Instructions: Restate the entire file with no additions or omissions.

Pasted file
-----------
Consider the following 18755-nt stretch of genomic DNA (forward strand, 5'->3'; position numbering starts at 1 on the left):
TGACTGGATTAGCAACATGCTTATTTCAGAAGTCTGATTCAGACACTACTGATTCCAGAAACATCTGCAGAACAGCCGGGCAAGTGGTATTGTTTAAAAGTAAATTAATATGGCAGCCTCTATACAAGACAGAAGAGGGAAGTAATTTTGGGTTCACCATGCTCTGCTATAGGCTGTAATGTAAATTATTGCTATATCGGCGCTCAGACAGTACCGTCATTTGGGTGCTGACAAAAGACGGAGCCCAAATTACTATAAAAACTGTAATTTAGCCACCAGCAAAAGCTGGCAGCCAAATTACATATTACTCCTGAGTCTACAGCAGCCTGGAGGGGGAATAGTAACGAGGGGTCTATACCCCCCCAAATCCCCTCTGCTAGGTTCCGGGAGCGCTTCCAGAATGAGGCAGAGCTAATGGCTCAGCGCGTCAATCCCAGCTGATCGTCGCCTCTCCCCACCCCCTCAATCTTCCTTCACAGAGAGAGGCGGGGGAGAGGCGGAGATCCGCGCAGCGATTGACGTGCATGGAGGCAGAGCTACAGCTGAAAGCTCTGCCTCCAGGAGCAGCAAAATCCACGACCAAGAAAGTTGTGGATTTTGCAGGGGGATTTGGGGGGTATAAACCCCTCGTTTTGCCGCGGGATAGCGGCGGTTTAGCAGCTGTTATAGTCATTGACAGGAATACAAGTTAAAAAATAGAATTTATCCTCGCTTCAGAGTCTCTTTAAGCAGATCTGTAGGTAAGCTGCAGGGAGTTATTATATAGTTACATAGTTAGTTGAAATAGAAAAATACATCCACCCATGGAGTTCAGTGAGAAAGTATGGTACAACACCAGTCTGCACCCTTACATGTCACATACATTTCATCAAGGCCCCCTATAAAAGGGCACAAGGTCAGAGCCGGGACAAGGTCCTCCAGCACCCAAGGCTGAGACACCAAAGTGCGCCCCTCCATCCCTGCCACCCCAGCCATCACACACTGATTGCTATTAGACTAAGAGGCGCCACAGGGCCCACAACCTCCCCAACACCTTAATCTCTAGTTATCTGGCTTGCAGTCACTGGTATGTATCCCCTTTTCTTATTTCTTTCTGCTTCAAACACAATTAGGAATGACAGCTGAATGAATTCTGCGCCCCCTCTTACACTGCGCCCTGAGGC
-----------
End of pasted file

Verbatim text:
Consider the following 18755-nt stretch of genomic DNA (forward strand, 5'->3'; position numbering starts at 1 on the left):
TGACTGGATTAGCAACATGCTTATTTCAGAAGTCTGATTCAGACACTACTGATTCCAGAAACATCTGCAGAACAGCCGGGCAAGTGGTATTGTTTAAAAGTAAATTAATATGGCAGCCTCTATACAAGACAGAAGAGGGAAGTAATTTTGGGTTCACCATGCTCTGCTATAGGCTGTAATGTAAATTATTGCTATATCGGCGCTCAGACAGTACCGTCATTTGGGTGCTGACAAAAGACGGAGCCCAAATTACTATAAAAACTGTAATTTAGCCACCAGCAAAAGCTGGCAGCCAAATTACATATTACTCCTGAGTCTACAGCAGCCTGGAGGGGGAATAGTAACGAGGGGTCTATACCCCCCCAAATCCCCTCTGCTAGGTTCCGGGAGCGCTTCCAGAATGAGGCAGAGCTAATGGCTCAGCGCGTCAATCCCAGCTGATCGTCGCCTCTCCCCACCCCCTCAATCTTCCTTCACAGAGAGAGGCGGGGGAGAGGCGGAGATCCGCGCAGCGATTGACGTGCATGGAGGCAGAGCTACAGCTGAAAGCTCTGCCTCCAGGAGCAGCAAAATCCACGACCAAGAAAGTTGTGGATTTTGCAGGGGGATTTGGGGGGTATAAACCCCTCGTTTTGCCGCGGGATAGCGGCGGTTTAGCAGCTGTTATAGTCATTGACAGGAATACAAGTTAAAAAATAGAATTTATCCTCGCTTCAGAGTCTCTTTAAGCAGATCTGTAGGTAAGCTGCAGGGAGTTATTATATAGTTACATAGTTAGTTGAAATAGAAAAATACATCCACCCATGGAGTTCAGTGAGAAAGTATGGTACAACACCAGTCTGCACCCTTACATGTCACATACATTTCATCAAGGCCCCCTATAAAAGGGCACAAGGTCAGAGCCGGGACAAGGTCCTCCAGCACCCAAGGCTGAGACACCAAAGTGCGCCCCTCCATCCCTGCCACCCCAGCCATCACACACTGATTGCTATTAGACTAAGAGGCGCCACAGGGCCCACAACCTCCCCAACACCTTAATCTCTAGTTATCTGGCTTGCAGTCACTGGTATGTATCCCCTTTTCTTATTTCTTTCTGCTTCAAACACAATTAGGAATGACAGCTGAATGAATTCTGCGCCCCCTCTTACACTGCGCCCTGAGGC